Anyway, it will not get to that. this is all about NOT going to war. No one will risk Syiran chemical weapons on Israeli cities, or Israeli nuclear boms on damascus.

howie

Guys guys?

"The Americans let the Israelis provoke a Hisbullah missile response in order to test both Iranian missile technology and the latest US arial bombardment technology on difficult terrain."

Do people here really believe this? Israel provoked the rocket attacks and did so on USA orders? Wow!

In terms of negotiations...I think negotiations are critical. One thing nobody brings up that I would like y'all to consider:

Syria would want to the Golan, which they lost in wars. What would Syria be offering? And if the answer is "a promise to be nice"...well then so much for negotiations.

Anonymous

I mean I know that Ibrahim Hmeidi is a tool for the regime, but his contribution is incredibly pathetic. Disgusting.

Philip I

Howie

No, the Israelis do not act on US orders but the interests of the two sometimes coincide as they have on this occasion. The Americans have been able to exploit the conflict to their own advantage as indeed Syria has. Do you really think that either Rumsfeld or Chaney care much for Israeli or Arab lives?

howie

Philip I


On that we are in FULL agreement. History is filled with teenage boys who died fighting for the amibitions of folks that couldn't give a hoot about their suffering or the suffering of others.

In this particular case...I just don't see huge conspiracies. I think Nasrallah wanted to play hero and he grossly underestimated the response and then he "could not" back down. So ego lead to lots of death and destruction. That is my take.

In terms of the subject...peace between israel and Syria would is a very complex issue. An enormous factor is that I any Israeli politician is going to put his neck in a guillatine (sp??) when he tries to sell giving back the Golan. Many Israeli's are already screaming loudly about giving up Gaza and leaving S. Lebanon...lot's of "we told you so"?
To pull something like that off is going to take a tremendous mind('s). Israel is not, by any measure, a political monolith but filled with about as many opinions as there are people, plus folks can vote, there is a free press, scurtiny of the whole world and everybody is going to be screaming like crazy.

Any...I am not being a wiseass when I say..."what will Syria offer?" This won't be a Sinai type thing of "land for promises"...This will have to be much more creative and probably would mean much more compromise. A handshake and a smile won't carry it.

Ammar

Indeed, Syrian In the Far East, I have to admit that my recent impressions on growing Iranian contacts within the Alawite community, especially the clergy, despite all the differences in credo between the two faiths, is based on personal contacts with figures inside Syria who are in a position to know a thing or two about this, I have been out for a year now and cannot claim direct knowledge of the matter. Still, I myself have my doubts about this, knowing of the ideological differences between the two faiths. People say that things have changed in the last year and the number of Hussainiyyahs has grown steadily in key cities. Still, it would indeed be interesting to hear what you have to say about this upon your return.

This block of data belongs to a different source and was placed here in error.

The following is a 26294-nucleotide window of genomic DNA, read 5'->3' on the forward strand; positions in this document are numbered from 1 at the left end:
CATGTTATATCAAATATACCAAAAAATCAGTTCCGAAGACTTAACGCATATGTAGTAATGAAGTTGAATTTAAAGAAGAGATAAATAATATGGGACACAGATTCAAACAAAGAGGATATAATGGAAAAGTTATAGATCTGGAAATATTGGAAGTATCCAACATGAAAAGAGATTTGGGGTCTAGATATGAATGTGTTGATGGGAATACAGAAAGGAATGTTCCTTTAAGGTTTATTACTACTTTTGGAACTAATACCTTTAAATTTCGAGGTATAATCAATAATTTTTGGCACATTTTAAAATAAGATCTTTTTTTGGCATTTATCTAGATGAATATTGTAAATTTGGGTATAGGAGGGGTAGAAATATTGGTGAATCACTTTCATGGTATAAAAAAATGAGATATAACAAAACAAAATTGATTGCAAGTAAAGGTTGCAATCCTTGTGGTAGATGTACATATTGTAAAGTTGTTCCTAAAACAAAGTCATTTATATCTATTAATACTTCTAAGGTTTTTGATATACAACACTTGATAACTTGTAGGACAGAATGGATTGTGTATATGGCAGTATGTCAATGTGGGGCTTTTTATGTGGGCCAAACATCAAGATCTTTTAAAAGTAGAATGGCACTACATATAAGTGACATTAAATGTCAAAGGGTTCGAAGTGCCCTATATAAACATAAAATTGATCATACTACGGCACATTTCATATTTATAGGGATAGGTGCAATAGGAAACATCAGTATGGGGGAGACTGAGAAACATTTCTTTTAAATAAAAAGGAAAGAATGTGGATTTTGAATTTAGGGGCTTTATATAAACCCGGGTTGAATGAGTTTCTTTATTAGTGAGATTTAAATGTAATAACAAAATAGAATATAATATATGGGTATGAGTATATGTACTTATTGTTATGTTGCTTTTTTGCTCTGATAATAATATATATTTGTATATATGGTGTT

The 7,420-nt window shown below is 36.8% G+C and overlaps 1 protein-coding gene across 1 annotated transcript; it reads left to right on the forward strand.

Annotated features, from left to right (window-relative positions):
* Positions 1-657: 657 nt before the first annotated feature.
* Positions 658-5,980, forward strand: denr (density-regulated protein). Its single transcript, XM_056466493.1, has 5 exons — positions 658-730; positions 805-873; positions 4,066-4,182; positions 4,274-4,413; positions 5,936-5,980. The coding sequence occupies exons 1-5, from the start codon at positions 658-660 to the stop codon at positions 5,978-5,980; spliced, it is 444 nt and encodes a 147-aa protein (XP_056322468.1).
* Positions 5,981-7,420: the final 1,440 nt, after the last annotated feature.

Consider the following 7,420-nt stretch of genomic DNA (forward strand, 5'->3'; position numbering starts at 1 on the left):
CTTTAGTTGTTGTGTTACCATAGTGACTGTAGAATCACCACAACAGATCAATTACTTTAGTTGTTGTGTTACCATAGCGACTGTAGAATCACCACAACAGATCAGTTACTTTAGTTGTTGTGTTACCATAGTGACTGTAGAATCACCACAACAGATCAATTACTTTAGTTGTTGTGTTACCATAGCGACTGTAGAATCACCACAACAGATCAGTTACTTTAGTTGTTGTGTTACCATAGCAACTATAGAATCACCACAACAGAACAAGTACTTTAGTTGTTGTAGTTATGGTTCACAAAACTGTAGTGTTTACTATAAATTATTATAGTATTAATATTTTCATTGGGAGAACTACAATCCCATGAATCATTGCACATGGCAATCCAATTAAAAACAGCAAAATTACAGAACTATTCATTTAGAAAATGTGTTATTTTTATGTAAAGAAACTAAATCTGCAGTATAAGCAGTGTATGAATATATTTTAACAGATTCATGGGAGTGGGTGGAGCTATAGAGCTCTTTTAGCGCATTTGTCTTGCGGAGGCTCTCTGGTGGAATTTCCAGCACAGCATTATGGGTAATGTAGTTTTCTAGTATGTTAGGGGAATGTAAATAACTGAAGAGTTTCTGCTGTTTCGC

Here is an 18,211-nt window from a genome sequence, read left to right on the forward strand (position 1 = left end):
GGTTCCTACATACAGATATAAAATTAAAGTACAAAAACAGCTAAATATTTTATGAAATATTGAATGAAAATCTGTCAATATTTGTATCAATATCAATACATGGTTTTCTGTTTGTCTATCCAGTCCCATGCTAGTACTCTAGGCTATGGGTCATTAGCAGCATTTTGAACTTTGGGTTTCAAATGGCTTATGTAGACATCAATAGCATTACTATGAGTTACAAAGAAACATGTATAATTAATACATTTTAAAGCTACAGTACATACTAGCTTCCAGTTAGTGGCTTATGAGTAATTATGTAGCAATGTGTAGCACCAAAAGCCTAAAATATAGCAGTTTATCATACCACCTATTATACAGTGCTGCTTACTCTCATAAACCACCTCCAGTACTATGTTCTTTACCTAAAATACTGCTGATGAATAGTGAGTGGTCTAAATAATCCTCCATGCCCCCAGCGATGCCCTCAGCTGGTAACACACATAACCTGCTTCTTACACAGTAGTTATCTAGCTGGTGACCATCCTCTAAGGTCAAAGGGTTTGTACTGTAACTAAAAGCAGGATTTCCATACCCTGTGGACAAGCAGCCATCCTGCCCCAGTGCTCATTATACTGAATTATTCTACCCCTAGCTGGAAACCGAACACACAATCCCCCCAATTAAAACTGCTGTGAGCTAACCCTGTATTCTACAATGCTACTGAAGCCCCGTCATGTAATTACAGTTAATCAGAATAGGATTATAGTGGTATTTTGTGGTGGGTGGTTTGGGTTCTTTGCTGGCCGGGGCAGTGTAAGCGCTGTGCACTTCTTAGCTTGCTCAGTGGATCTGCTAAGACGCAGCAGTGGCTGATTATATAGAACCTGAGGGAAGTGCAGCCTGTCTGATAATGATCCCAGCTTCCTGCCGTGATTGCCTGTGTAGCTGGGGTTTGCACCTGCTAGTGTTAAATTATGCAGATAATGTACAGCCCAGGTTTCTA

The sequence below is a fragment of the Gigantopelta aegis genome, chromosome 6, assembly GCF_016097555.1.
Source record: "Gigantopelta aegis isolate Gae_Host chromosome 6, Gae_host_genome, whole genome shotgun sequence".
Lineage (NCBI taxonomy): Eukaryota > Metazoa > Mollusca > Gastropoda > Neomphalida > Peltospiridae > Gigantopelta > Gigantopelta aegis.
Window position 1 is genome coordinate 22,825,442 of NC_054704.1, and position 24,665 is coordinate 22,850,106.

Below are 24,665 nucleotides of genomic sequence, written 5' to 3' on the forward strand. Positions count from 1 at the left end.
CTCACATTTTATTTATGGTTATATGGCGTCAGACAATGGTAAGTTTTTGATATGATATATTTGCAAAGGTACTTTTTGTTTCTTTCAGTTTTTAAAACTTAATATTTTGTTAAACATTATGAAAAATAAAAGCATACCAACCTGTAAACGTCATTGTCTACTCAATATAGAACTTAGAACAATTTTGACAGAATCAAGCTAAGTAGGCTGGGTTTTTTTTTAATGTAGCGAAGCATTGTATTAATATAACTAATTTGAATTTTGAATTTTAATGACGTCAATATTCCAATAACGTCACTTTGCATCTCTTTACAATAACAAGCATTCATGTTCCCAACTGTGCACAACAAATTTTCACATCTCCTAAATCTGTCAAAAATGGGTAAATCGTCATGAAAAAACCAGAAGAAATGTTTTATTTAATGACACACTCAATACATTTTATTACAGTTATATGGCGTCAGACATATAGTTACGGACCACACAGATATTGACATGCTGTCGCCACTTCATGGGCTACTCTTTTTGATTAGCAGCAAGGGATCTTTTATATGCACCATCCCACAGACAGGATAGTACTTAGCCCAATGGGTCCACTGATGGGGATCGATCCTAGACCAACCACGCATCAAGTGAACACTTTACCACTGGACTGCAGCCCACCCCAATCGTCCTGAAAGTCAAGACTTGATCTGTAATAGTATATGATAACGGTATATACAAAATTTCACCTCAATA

As for whole Sunni villages converting, exaggerations notwithstanding (and they are not mine by the way, but they tend to be quite common among religious Sunni circles in Syria). Still, I have observed first hand over the years, prior to my departure, the activities of visiting Shia clerics, especially in the Suburbs of Damascus and Aleppo, and the growing number of conversions that is associated without. So, the rumors and exaggerations in this regard are based on reality.

As for contacts and coordination in the Republican Guard, now here my sources are as credible as can be, and the whole thing here revolves around the economic deals, gifts and straight out bribes that get paid, and not only arms. My point about arms is that Iran is now the sole supplier to the Assads I this regard, they simply cannot turn their back on your sole supplier, unless you can guarantee another. Yes, the Republican Guard is meant to protect the regime against the people and not some hypothetical invasion, as such, helping to arm it is meant to reassure the regime on this score. For, frankly, both regimes, but especially the Assads, are counting on the fact that an actual invasion is out of the question, and that the worst that can happen is aerial attacks. Seeing that such attacks might be sufficient to weaken the Assads’ hold on power enough to create potential challengers, arms supplies to the Guard are meant to reassure the Assads and put them in a position where they can quash any potential rival or any hypothetical popular or semi-popular uprising.

Indeed, having dirty deals with regime figures may not suffice to control them, but, when you put all these things together, with the stress on the innate and growing paranoia of the Assads vis-à-vis the Americans, especially the current administration, their international isolation and how they have manage to alienate all their potential supporters in the region, other than the Iranians, and their record of internal squabbles and blundering over the past 6 years, then the picture I have drawn of strong Iranian control over the decision-making process in the country, become too daunting to be dismissed.

In the final analysis, we really need to take heed of the fact that the Assads were the ones to leave themselves too little room to maneuver here. Had the Assads not been in charge of the situation in Syria, there would have been enough wiggling room here. The irrational aspect of the equation should never be dismissed when dealing with the Assads. Rational leaders would not have been caught in this untenable situation, growing external pressures notwithstanding. This is what happened when your entire existence becomes based on constantly playing a zero-sum game.

Philip I

Howie